Welcome to the frustrations of using JFETs.
A JFET cannot pass more current than Idss. It does that when the gate is at the source voltage, or Vgs = 0V.
A JFET turns completely off when the Vgs is more than the cutoff value on the data sheet, Vgsoff.
In between the two extremes of Id = Idss at Vgs=0 and Id=0 at Vgs=Vgsoff, the current varies by the transconductance, gm. The units of gm are 1/resistance or amperes per volt. The only thing keeping you from just specifying an Id by using Vgs times gm is that Idss, Vgsoff, and gm all vary by between 3:1 and 10:1 within the same type number.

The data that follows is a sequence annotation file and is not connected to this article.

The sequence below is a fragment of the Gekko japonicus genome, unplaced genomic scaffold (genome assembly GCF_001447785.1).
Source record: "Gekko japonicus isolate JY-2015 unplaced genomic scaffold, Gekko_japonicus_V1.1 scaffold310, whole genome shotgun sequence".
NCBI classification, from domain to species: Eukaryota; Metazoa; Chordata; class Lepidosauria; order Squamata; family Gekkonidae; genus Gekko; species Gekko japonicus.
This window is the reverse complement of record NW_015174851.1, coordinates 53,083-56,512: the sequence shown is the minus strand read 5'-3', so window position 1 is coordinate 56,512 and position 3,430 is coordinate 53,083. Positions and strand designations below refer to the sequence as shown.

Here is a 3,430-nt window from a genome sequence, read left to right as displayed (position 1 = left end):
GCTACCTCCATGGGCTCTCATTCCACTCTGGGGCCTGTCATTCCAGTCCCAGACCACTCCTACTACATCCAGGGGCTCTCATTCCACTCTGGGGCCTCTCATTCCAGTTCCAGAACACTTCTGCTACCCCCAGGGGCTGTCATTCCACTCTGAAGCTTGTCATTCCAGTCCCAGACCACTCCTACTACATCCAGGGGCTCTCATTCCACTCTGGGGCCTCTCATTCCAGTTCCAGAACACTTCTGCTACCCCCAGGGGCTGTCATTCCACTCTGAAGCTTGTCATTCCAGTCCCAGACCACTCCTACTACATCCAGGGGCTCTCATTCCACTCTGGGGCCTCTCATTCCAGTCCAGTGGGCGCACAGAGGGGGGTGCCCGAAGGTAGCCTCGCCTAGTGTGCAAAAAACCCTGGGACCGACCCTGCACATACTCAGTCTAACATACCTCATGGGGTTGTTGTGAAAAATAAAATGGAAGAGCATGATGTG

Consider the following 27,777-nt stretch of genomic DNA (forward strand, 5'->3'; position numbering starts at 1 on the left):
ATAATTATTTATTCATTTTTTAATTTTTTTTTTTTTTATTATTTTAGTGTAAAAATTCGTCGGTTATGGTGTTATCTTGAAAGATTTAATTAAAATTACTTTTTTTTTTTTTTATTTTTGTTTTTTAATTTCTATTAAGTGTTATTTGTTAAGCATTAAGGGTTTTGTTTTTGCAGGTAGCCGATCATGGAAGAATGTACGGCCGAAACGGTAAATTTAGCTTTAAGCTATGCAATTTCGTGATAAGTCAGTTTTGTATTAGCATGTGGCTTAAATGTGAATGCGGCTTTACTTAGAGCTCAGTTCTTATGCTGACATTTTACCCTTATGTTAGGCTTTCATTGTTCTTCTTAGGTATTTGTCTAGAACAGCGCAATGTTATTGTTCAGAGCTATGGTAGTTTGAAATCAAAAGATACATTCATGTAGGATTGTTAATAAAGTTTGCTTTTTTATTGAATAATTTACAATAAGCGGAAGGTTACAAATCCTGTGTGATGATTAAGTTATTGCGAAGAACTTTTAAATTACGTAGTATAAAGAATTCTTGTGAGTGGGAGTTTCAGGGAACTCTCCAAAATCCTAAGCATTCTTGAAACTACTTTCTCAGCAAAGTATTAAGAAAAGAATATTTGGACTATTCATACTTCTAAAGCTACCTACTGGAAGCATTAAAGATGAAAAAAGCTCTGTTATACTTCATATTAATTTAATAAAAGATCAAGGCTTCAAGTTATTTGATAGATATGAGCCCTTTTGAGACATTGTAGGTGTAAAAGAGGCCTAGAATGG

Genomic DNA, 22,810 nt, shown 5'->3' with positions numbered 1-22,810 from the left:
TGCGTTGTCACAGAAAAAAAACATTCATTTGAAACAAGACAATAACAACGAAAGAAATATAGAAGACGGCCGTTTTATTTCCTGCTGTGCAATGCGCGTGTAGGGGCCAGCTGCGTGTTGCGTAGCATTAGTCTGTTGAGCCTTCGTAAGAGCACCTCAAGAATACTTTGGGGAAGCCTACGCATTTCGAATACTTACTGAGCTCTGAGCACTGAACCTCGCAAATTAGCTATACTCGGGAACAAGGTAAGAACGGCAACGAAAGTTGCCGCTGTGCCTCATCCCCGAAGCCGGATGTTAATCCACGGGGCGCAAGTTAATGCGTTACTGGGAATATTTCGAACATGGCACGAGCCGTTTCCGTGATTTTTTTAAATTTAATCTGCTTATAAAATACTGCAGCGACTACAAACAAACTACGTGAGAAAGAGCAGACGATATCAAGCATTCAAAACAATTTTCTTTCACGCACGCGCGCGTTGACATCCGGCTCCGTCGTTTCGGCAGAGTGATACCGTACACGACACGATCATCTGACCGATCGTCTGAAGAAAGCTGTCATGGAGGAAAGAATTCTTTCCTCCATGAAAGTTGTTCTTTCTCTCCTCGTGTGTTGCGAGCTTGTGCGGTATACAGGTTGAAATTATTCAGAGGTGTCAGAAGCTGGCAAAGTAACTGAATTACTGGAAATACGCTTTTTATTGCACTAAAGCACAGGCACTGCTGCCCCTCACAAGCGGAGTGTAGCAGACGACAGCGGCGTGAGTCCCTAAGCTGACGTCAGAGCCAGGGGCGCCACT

So here's what you gotta do if you are replacing a JFET.
1. Calculate the current you need to flow in Id. If you have a spec of drain voltage, then convert that to an Id by using the drain resistance to figure it out.
2. Pick a JFET that has Idss bigger than the Id you need. If the JFET's Idss is smaller than the Id you need, you'll never get there. So test for Idss> Id.
3. From the JFETs with Idss big enough, set up a test circuit to measure the Vgs that gives you the correct Id. Swap in the JFETs that have big enough Idss and diddle the Vgs until you get the correct Id. Measure the Vgs. If your circuit can supply that Vgs, you're there. If not, keep looking.